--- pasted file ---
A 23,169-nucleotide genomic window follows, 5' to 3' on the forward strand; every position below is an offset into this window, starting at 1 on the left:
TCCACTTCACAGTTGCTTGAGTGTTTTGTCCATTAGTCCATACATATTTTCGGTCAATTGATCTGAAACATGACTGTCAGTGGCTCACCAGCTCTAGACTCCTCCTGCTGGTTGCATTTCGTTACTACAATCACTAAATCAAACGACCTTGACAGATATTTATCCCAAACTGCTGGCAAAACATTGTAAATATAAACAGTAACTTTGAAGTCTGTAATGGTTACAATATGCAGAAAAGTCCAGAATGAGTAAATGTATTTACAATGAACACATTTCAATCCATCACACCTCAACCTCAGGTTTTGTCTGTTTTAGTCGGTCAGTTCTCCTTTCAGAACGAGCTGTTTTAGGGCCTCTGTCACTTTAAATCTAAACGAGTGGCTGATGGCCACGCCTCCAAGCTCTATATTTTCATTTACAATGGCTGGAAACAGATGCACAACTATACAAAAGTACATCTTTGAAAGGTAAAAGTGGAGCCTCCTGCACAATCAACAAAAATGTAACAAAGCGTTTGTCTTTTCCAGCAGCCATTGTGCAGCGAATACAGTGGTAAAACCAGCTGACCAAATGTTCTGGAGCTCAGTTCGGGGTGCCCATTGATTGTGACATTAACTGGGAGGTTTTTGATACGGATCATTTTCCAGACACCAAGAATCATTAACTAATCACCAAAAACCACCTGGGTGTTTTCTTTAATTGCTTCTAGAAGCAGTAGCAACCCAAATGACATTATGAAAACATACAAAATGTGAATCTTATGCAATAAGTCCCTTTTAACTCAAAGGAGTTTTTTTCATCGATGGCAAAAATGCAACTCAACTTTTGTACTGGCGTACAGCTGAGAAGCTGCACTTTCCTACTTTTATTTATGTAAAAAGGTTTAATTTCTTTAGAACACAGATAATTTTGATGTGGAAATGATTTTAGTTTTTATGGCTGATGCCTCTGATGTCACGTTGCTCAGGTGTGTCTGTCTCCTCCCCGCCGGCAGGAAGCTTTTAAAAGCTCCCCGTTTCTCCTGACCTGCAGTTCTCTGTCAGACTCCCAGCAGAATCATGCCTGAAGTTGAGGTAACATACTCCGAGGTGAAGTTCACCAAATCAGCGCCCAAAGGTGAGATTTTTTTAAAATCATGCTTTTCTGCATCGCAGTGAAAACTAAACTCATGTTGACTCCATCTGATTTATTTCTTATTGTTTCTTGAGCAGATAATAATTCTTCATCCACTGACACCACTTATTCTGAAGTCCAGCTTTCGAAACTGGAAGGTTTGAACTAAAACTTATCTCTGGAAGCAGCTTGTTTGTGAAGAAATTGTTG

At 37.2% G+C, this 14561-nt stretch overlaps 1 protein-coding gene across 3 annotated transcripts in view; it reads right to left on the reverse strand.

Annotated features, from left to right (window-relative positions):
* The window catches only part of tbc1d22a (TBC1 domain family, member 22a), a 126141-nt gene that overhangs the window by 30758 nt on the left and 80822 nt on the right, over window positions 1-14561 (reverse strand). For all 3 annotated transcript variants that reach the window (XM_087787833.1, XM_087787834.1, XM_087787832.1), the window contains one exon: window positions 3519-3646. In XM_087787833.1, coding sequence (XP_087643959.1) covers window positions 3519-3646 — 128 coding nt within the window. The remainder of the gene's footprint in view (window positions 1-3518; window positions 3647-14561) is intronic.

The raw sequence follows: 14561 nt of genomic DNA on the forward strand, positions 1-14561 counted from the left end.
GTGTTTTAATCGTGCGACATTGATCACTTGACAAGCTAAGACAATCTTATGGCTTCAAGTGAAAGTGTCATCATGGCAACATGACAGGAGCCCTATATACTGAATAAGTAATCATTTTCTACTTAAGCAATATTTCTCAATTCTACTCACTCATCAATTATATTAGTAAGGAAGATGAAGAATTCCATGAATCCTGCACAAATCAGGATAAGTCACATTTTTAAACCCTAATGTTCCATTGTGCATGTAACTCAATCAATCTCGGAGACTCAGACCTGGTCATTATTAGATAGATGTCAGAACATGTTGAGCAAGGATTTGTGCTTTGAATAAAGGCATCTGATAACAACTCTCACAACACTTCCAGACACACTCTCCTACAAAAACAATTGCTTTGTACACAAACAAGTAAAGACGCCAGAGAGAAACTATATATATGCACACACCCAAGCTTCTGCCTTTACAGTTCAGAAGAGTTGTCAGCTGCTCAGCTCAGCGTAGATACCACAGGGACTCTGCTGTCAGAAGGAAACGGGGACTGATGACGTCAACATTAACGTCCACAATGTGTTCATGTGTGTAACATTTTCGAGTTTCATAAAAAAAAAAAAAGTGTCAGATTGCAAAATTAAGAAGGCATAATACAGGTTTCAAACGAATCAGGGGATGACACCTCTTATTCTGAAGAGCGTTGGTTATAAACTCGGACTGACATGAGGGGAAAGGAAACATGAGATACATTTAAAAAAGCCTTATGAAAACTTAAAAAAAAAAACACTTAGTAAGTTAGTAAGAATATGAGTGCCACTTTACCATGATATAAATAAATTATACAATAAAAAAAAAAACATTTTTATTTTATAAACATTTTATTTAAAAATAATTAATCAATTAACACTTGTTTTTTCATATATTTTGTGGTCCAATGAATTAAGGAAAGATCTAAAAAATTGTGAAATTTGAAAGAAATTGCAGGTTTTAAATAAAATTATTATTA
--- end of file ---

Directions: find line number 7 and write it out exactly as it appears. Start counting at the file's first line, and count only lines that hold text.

GTGTTTTAATCGTGCGACATTGATCACTTGACAAGCTAAGACAATCTTATGGCTTCAAGTGAAAGTGTCATCATGGCAACATGACAGGAGCCCTATATACTGAATAAGTAATCATTTTCTACTTAAGCAATATTTCTCAATTCTACTCACTCATCAATTATATTAGTAAGGAAGATGAAGAATTCCATGAATCCTGCACAAATCAGGATAAGTCACATTTTTAAACCCTAATGTTCCATTGTGCATGTAACTCAATCAATCTCGGAGACTCAGACCTGGTCATTATTAGATAGATGTCAGAACATGTTGAGCAAGGATTTGTGCTTTGAATAAAGGCATCTGATAACAACTCTCACAACACTTCCAGACACACTCTCCTACAAAAACAATTGCTTTGTACACAAACAAGTAAAGACGCCAGAGAGAAACTATATATATGCACACACCCAAGCTTCTGCCTTTACAGTTCAGAAGAGTTGTCAGCTGCTCAGCTCAGCGTAGATACCACAGGGACTCTGCTGTCAGAAGGAAACGGGGACTGATGACGTCAACATTAACGTCCACAATGTGTTCATGTGTGTAACATTTTCGAGTTTCATAAAAAAAAAAAAAGTGTCAGATTGCAAAATTAAGAAGGCATAATACAGGTTTCAAACGAATCAGGGGATGACACCTCTTATTCTGAAGAGCGTTGGTTATAAACTCGGACTGACATGAGGGGAAAGGAAACATGAGATACATTTAAAAAAGCCTTATGAAAACTTAAAAAAAAAAACACTTAGTAAGTTAGTAAGAATATGAGTGCCACTTTACCATGATATAAATAAATTATACAATAAAAAAAAAAACATTTTTATTTTATAAACATTTTATTTAAAAATAATTAATCAATTAACACTTGTTTTTTCATATATTTTGTGGTCCAATGAATTAAGGAAAGATCTAAAAAATTGTGAAATTTGAAAGAAATTGCAGGTTTTAAATAAAATTATTATTA